A: In my opinion we are the healthiest restaurant in West Chester. I don’t use butter and it’s not in our dishes unless it’s a dairy dish. I can accommodate people with allergies and special diets. I don’t use nuts in my pesto, we use healthy oils and we are cooking as healthy as we can. I cook for our guests as I would cook for my family in the best sense. Meaning that I am looking out for their health and making delicious food.
We only do wild seafood. We don’t use any farm raised seafood and we pay top dollar; our seafood supplier will even tell you that we spend more then anyone else in town and I don’t even let him deliver it because I need to see it, look at it and smell it myself to make sure it’s good enough for our customers.
Oh yeah, we even got rid of our soda machine. We brew our own iced tea, lemonade and we are a BYOB.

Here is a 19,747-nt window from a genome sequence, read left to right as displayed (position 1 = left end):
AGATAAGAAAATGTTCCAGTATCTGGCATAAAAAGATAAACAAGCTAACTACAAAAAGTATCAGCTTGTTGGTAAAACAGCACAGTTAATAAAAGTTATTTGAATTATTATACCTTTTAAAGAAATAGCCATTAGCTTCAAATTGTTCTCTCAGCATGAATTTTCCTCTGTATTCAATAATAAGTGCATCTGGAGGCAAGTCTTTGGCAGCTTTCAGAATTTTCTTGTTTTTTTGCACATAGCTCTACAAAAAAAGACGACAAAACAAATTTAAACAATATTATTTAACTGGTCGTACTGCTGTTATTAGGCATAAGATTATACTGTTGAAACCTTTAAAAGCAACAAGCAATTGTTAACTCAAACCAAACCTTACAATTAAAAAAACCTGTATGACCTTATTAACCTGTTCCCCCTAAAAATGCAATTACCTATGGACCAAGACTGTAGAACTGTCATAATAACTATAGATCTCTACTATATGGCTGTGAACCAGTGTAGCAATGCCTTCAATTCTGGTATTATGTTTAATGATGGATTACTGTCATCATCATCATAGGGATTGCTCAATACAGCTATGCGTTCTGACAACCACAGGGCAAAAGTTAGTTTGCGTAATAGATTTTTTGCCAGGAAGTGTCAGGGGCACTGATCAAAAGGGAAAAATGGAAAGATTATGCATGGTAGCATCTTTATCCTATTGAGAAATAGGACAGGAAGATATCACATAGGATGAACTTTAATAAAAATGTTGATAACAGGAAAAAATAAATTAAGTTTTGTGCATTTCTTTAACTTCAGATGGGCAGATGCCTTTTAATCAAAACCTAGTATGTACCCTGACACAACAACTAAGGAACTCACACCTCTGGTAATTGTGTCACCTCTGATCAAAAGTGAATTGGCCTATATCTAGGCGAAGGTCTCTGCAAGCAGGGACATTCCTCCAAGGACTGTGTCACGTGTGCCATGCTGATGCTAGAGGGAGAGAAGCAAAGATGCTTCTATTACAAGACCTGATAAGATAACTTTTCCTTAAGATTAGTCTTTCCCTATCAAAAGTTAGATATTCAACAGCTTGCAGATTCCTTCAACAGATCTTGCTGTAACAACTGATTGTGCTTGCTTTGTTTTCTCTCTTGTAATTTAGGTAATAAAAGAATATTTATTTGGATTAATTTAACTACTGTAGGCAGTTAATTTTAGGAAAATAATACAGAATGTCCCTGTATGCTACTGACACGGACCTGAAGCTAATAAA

Q: How many seats do you have at the restaurant?
A: We seat 43 but we are bigger than people think because we have the upstairs dining room.
Q: What do you want people to think when they eat your food?
A: I want people know it’s really good for them, it tastes good, and they can feel comfortable here. A funny thing is that when people come here they love what they get the first time so much that they never want to branch out to try something new because they love the first thing so much. We will also make special requests for menu items and I want customers to know that we focus on the food. So many places in town have made so much of their money on alcohol and we work extremely hard every day to ensure that the food is great every time. I’m a seasonal chef and it’s just starting to get good. I collect local ingredients and then create my specials around that.
Q: What can we look for the future?
A: I’m writing a book with stories about my first encounters with food, and then my thoughts on food and the journey of food from the farm to the table. It will be awhile until it comes out but keep an eye out for it.
Q: Anything else?
A: We work really hard for a living, but we are doing something different because we focus on the food. We are the only place you can get real Lebanese food outside of Philadelphia. We are not Greek, we are Lebanese and it’s a family business; a small family oriented place with lots of love.